and Behavior 19(Suppl. 1): 46–58.
Parimi, Prabhakar, Sangram Kishor Patel, and Niran-
recently began injecting, in order to establish Enhancing Nigeria's HIV/AIDS Response (ENR) Pro- jan Saggurti. 2014. "Financial inclusion of marginalised
safer injection practices early on and ideally to gramme. 2014. "Enhancing Nigeria's Response to HIV & AIDS (ENR) Programme: A book of abstracts key populations in southern India," Indian Journal of stop drug use while the habit is new. (2010–2014)." Abuja: Enhancing Nigeria's HIV and AIDS Economics and Development 2(4): 98–102. Another recommendation responds to the Response Programme.
Patel, Sangram Kishor. 2014. "Integration of HIV and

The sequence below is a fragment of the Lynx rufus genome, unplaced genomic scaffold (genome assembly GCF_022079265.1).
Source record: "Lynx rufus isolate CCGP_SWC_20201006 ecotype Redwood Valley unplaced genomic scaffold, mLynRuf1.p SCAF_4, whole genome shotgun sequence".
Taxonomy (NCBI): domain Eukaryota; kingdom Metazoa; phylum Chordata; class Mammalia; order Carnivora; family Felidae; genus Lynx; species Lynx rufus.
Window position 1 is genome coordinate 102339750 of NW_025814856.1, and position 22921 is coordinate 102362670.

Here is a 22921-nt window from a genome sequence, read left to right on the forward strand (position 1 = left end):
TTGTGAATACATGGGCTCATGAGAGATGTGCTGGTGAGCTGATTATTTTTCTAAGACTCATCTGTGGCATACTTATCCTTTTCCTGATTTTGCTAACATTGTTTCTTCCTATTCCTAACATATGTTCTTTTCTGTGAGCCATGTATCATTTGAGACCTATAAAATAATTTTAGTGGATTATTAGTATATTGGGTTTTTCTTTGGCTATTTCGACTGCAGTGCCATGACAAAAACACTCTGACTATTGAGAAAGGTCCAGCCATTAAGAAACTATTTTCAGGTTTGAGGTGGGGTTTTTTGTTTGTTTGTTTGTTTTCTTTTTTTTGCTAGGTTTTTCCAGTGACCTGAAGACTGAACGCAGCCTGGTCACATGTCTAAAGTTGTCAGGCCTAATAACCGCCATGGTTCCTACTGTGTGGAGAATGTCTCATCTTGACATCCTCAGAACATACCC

other health programmes: Implications and challeng- very high HIV prevalence rate the study found ———. "HIV prevalence and sexual behaviours of persons with disabilities in Nigeria." Abuja: Enhancing es," International Journal of Medical Science and Public among women who inject drugs. They call for Nigeria's HIV and AIDS Response Programme.
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further research to better estimate the number ———. "HIV and sexual behaviours of out-of-school Population Council. "ARV-based HIV prevention for
women: State of the science and considerations for of women who inject drugs in Nairobi and to young persons in Nigeria." Abuja: Enhancing Nigeria's HIV and AIDS Response Programme.
implementation in Zimbabwe. Report from a provider identify their unique characteristics so preven- workshop." New York: Population Council.
, Carolyn Deal, Betsy C. Her- tion programs can be specifically targeted to old, John Schiller, Dorothy Patton, Thomas Zydowsky,